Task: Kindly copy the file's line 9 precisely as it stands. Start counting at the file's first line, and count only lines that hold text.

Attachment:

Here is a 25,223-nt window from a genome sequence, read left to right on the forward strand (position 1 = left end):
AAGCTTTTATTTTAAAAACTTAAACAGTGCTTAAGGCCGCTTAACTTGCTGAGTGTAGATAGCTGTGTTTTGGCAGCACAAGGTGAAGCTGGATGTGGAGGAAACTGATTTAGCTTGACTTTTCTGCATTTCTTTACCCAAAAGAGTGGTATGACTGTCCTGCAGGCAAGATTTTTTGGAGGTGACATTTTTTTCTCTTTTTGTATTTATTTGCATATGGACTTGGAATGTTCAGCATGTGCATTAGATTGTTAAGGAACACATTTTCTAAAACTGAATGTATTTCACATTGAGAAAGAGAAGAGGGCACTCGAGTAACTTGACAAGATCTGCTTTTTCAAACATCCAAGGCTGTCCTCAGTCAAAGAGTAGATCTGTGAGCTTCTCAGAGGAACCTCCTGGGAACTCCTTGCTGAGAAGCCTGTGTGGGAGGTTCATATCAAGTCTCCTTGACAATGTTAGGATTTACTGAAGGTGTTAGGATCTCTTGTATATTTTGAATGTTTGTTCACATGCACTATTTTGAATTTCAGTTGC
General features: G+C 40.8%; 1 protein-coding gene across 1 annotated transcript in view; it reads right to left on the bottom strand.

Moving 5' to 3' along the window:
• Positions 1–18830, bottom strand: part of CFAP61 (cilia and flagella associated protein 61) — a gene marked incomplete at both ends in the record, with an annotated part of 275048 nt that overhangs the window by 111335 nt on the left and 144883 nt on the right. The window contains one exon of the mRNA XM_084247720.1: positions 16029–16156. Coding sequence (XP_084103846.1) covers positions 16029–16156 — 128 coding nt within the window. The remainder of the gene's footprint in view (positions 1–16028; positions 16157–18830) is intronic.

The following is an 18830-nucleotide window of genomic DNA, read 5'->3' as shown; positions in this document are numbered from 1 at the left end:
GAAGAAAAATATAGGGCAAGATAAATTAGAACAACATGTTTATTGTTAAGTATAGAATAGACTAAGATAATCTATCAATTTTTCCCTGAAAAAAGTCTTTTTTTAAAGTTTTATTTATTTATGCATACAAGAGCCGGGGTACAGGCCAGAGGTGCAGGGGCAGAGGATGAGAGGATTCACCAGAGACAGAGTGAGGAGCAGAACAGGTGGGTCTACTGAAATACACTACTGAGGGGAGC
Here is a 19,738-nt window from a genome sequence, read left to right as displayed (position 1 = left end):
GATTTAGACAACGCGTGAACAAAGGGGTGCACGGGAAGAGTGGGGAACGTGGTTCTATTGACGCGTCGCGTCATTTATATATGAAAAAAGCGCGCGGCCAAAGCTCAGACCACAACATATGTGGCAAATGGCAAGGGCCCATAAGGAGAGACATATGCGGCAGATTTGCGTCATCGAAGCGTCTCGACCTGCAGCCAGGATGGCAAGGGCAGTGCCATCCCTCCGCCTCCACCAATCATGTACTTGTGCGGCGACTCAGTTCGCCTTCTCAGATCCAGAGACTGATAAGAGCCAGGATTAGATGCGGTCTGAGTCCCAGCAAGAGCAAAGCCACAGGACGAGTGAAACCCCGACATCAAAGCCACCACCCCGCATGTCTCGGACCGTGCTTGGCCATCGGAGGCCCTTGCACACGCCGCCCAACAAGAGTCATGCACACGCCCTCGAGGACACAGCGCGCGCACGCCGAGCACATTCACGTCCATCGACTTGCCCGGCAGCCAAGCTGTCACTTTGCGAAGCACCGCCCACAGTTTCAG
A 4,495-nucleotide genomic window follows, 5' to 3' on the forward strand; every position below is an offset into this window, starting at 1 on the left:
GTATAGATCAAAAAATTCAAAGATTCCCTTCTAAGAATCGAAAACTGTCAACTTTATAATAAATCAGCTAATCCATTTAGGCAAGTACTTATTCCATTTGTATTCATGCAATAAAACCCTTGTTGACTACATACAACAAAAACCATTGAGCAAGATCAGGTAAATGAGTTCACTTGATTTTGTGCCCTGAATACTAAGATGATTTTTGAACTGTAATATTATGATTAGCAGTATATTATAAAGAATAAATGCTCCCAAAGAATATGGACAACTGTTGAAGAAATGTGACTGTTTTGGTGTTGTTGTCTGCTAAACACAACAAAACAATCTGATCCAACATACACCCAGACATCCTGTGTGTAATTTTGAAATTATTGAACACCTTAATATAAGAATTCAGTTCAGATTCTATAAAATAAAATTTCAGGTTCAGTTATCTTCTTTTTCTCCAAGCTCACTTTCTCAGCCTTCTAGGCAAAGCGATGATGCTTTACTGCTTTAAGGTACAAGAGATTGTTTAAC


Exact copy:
GATTTAGACAACGCGTGAACAAAGGGGTGCACGGGAAGAGTGGGGAACGTGGTTCTATTGACGCGTCGCGTCATTTATATATGAAAAAAGCGCGCGGCCAAAGCTCAGACCACAACATATGTGGCAAATGGCAAGGGCCCATAAGGAGAGACATATGCGGCAGATTTGCGTCATCGAAGCGTCTCGACCTGCAGCCAGGATGGCAAGGGCAGTGCCATCCCTCCGCCTCCACCAATCATGTACTTGTGCGGCGACTCAGTTCGCCTTCTCAGATCCAGAGACTGATAAGAGCCAGGATTAGATGCGGTCTGAGTCCCAGCAAGAGCAAAGCCACAGGACGAGTGAAACCCCGACATCAAAGCCACCACCCCGCATGTCTCGGACCGTGCTTGGCCATCGGAGGCCCTTGCACACGCCGCCCAACAAGAGTCATGCACACGCCCTCGAGGACACAGCGCGCGCACGCCGAGCACATTCACGTCCATCGACTTGCCCGGCAGCCAAGCTGTCACTTTGCGAAGCACCGCCCACAGTTTCAG